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Frontline: To Catch a Trader

Director: Nick Verbitsky
Cast: Turney Duff, Sheelah Kolhatkar, Charles Gasparino, Peter Lattman, David Chaves, James Fleishman, Martin Smith (correspondent)
Regular airtime: Tuesdays, 10pm ET

(PBS; US: 7 Jan 2014)

The Edge

“Rules are rules and the law is the law,” insists US Attorney Preet Bharara. He uses this aphorism in order to not-quite-explain the case against SAC Capital Advisors. Late last year, the hedge fund pleaded guilty to criminal charges of securities fraud and wire fraud in connection with an extensive and longstanding insider trading scheme. But even as Bharara speaks, Frontline‘s Martin Smith poses another question, that the rules and laws were broken by people, not only by the company. The plea agreement with SAC leaves these people largely unaffected.


Specifically, SAC pays $1.8 billion in fines. The company’s eponymous founder, Steven A. Cohen, remains free. As Frontline: To Catch a Trader lays out, Steven A. Cohen has been charged—but not convicted—in a civil case with failing to supervise his employees. So far, he faces no criminal charges. It appears that rules are rules and laws are laws… sometimes.


By way of illustration, the Frontline investigation traces the phenomenal rise and fall of SAC, founded by Wharton grad and Wall Street trader Cohen in 1992. At the time, he invested $20 million of his own money, made mostly while working for Gruntal & Co. By 2011, Forbes ranked him as the 35th wealthiest person in the US, worth some $8.3 billion. Cohen’s means to such blockbuster success might easily be described as cheating, as breaking rules and laws, and many of Smith’s interviewees say as much. They also suggest, however, that the rules and laws aren’t so precise, and that breaking them might also be understood as a matter of “interpretation”.


“Markets are based on rumors,” observes Fox Business Network’s Charlie Gasparino, meaning, they’re determined by information that’s true and false and guessed at. SAC, as Gasparino points out, “because of its size and how much it trades, gets first dibs on that information.” More specifically, SAC engaged in insider trading, defined by the SAC as the use of “material non-public information.”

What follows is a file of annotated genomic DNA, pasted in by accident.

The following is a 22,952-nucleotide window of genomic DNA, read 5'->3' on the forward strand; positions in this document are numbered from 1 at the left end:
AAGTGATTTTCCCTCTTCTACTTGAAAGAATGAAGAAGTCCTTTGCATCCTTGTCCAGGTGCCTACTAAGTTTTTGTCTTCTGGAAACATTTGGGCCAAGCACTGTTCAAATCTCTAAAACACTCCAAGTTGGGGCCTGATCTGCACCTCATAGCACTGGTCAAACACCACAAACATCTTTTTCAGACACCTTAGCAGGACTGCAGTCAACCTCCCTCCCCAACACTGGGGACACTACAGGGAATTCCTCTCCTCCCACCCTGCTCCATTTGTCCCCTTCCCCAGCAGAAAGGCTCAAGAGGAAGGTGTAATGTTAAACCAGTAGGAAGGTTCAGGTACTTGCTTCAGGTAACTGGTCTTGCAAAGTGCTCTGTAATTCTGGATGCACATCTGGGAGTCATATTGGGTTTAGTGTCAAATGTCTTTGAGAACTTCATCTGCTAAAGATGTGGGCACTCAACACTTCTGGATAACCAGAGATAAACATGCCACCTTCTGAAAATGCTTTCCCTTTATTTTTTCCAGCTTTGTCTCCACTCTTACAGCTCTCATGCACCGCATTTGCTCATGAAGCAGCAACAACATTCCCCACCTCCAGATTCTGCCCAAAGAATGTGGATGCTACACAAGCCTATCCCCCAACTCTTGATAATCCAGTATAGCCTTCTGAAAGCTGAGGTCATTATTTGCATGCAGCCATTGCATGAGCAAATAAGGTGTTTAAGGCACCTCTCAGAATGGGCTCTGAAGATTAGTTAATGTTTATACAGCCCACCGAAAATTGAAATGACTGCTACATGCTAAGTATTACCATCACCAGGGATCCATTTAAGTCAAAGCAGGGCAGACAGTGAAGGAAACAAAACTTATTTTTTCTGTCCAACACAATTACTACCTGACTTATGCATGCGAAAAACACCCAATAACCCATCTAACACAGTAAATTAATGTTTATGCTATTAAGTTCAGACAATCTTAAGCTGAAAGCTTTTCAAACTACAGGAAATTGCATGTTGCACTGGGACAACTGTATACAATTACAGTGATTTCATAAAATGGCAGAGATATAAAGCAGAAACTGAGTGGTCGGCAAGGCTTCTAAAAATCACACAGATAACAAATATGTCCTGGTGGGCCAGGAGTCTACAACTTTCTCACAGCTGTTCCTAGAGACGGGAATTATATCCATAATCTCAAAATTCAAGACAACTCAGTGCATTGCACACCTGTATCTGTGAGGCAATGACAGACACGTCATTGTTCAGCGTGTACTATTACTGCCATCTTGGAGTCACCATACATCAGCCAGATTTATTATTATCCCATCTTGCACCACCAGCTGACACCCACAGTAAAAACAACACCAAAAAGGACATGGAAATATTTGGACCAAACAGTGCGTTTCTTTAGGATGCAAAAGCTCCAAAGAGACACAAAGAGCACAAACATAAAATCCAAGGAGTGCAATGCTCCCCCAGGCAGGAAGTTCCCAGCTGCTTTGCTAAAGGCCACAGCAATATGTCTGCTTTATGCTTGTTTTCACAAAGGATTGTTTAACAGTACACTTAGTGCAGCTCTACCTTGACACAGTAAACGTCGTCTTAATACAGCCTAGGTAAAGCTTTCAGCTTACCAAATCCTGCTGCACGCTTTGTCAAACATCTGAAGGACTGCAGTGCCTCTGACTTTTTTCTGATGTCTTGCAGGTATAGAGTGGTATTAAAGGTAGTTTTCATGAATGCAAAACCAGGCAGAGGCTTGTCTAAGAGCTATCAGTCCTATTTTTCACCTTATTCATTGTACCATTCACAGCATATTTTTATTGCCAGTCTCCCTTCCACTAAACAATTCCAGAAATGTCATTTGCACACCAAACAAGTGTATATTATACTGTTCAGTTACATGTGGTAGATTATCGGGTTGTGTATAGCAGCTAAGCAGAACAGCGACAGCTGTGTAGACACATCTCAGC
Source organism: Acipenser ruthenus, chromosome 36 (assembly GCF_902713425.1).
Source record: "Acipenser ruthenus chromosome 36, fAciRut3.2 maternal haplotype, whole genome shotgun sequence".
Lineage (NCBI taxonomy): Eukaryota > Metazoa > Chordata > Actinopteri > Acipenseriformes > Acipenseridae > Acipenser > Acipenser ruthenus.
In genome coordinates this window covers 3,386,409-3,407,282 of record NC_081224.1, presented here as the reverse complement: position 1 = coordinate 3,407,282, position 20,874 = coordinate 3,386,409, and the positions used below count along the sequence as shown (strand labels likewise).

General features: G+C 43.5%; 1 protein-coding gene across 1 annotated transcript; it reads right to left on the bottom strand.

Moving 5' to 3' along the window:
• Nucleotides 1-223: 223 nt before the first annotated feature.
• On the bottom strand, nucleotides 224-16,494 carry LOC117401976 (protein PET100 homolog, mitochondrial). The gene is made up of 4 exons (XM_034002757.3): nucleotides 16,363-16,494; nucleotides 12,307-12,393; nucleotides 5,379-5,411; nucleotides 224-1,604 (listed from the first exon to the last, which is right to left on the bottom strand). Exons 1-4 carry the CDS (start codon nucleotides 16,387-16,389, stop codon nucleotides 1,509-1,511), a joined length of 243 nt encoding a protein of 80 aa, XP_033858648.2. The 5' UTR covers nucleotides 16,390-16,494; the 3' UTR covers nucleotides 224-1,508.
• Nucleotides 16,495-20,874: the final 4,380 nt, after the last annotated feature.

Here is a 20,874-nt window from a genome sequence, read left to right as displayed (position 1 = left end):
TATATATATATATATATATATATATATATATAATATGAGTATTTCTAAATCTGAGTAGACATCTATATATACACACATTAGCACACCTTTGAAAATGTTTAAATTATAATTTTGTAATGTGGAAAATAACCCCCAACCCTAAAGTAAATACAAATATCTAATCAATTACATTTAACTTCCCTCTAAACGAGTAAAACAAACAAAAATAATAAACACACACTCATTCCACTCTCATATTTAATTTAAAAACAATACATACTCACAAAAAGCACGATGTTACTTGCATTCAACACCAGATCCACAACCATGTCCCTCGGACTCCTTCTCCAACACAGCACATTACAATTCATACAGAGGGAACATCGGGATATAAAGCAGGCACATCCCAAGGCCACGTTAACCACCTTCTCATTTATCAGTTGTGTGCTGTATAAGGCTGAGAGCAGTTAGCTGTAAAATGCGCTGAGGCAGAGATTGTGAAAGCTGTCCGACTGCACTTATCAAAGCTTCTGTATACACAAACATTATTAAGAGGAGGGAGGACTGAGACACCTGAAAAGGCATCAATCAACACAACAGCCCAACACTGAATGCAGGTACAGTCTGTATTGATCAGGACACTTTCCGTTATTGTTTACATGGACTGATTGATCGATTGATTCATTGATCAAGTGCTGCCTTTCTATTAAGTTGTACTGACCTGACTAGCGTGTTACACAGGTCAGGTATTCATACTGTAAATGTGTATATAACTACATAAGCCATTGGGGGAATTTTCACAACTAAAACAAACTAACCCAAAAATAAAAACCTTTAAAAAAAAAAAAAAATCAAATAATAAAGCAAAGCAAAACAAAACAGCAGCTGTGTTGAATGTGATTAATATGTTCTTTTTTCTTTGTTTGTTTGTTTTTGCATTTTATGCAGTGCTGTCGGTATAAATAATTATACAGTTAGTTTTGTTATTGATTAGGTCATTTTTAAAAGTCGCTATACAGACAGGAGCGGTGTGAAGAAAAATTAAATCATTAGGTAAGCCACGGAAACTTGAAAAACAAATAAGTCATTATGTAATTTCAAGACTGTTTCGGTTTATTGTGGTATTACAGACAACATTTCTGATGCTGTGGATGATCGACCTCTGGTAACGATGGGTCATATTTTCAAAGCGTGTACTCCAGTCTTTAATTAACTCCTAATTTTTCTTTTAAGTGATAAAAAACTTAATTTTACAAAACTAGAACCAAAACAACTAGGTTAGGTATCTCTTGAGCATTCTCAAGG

Apparently this phrasing isn’t specific enough. Even as Cohen declined to be interviewed here, Frontline includes his deposition, taken over two days as part of the 2011 civil suit brought by Fairfax Financial Holdings. In the deposition (provided to Frontline by an anonymous source), Cohen says, “The way I understand the rules on trading inside information, it’s very vague.” When the lawyer representing Fairfield Financial tries again—“Do you have an understanding about whether, when in possession of material, nonpublic information, you’re ever allowed to trade a security?”—Cohen says no, he doesn’t have such understanding, and further, that he doesn’t know what’s in SAC’s own compliance manual.


So far, this profession of ignorance has sustained Cohen. Though SAC is paying the “largest penalty in an insider trading case ever”, Cohen has reorganized SAC to manage his own considerable monies and remains free, a prodigious art collector and minority Mets owner, still not charged with any criminal activity, despite the federal government’s finding that his company fostered an “institutional indifference” to insider trading. Bloomsberg Businessweek‘s Sheelah Kolhatkar points out that Cohen was admired for making money, that he had a “reputation for having a gifted ability” for intuiting stock activities.


No one is surprised to hear that this “gifted ability” was based on insider trading, as this appears to be the generally bendable rule. Former trader Turney Duff describes the “edge” necessary to be successful, the information you have that someone else does not. This edge is a function of contacts, people on the inside of businesses who share what they know in exchange for a range of payoffs. Some interview subjects do express a modicum of surprise at the extent of SAC’s reach; Special Agent David Chaves says that when his task force learned of the many funds involved, “We likened it to the first Jaws movie: ‘We’re gonna need a bigger boat.’”


While Cohen bought art and multiple Manhattan apartments, other participants had more banal interests; apparently, technology consultant Winnie Jiau asked for live lobsters and gift certificates to the Cheesecake Factory in exchange for nonpublic information.


Jiau, since sentenced to a four-year prison sentence, worked for Primary Global Research, an expert network associated with SAC. These networks are part of doing this sort of business, a way to organize the “contacts” Duff describes; Kolhatkar says, “Everyone uses expert networks,” who act as “matchmakers” for those seeking and those selling information, ostensibly operating under a set of rules.


Apparently, like the other rules and laws on Wall Street, these are open to interpretation. Some traders are caught, and others, not. When FBI Assistant Director-in-Charge George Venizelos  says that SAC’s plea deal demonstrates “that cheating and breaking the law were not only permitted but allowed to persist,” he may think he’s describing the actions and environment his office investigated. But he may also be describing the deal his office made.

Rating:

Cynthia Fuchs is director of Film & Media Studies and Associate Professor of English, Film & Video Studies, African and African American Studies, Sport & American Culture, and Women and Gender Studies at George Mason University.


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